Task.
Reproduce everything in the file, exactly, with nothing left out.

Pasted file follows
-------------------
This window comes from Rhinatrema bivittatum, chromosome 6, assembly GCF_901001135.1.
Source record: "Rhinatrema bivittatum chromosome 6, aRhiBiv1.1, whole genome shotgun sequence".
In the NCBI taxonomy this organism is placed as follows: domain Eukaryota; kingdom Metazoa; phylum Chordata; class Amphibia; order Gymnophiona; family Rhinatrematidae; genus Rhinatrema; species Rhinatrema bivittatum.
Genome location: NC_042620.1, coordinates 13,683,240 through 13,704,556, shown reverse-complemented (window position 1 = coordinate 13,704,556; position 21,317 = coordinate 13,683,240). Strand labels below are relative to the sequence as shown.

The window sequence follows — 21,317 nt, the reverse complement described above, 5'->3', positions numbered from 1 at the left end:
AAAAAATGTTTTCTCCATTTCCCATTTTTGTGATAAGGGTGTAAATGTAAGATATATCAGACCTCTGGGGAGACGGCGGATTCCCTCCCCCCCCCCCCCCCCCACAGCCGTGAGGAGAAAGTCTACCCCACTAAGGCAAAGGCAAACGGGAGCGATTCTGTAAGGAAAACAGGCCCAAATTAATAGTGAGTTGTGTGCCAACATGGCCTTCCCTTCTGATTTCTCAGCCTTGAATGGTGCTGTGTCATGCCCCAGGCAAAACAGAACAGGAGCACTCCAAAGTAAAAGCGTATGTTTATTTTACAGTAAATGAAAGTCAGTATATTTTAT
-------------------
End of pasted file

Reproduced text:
This window comes from Rhinatrema bivittatum, chromosome 6, assembly GCF_901001135.1.
Source record: "Rhinatrema bivittatum chromosome 6, aRhiBiv1.1, whole genome shotgun sequence".
In the NCBI taxonomy this organism is placed as follows: domain Eukaryota; kingdom Metazoa; phylum Chordata; class Amphibia; order Gymnophiona; family Rhinatrematidae; genus Rhinatrema; species Rhinatrema bivittatum.
Genome location: NC_042620.1, coordinates 13,683,240 through 13,704,556, shown reverse-complemented (window position 1 = coordinate 13,704,556; position 21,317 = coordinate 13,683,240). Strand labels below are relative to the sequence as shown.

The window sequence follows — 21,317 nt, the reverse complement described above, 5'->3', positions numbered from 1 at the left end:
AAAAAATGTTTTCTCCATTTCCCATTTTTGTGATAAGGGTGTAAATGTAAGATATATCAGACCTCTGGGGAGACGGCGGATTCCCTCCCCCCCCCCCCCCCCCACAGCCGTGAGGAGAAAGTCTACCCCACTAAGGCAAAGGCAAACGGGAGCGATTCTGTAAGGAAAACAGGCCCAAATTAATAGTGAGTTGTGTGCCAACATGGCCTTCCCTTCTGATTTCTCAGCCTTGAATGGTGCTGTGTCATGCCCCAGGCAAAACAGAACAGGAGCACTCCAAAGTAAAAGCGTATGTTTATTTTACAGTAAATGAAAGTCAGTATATTTTAT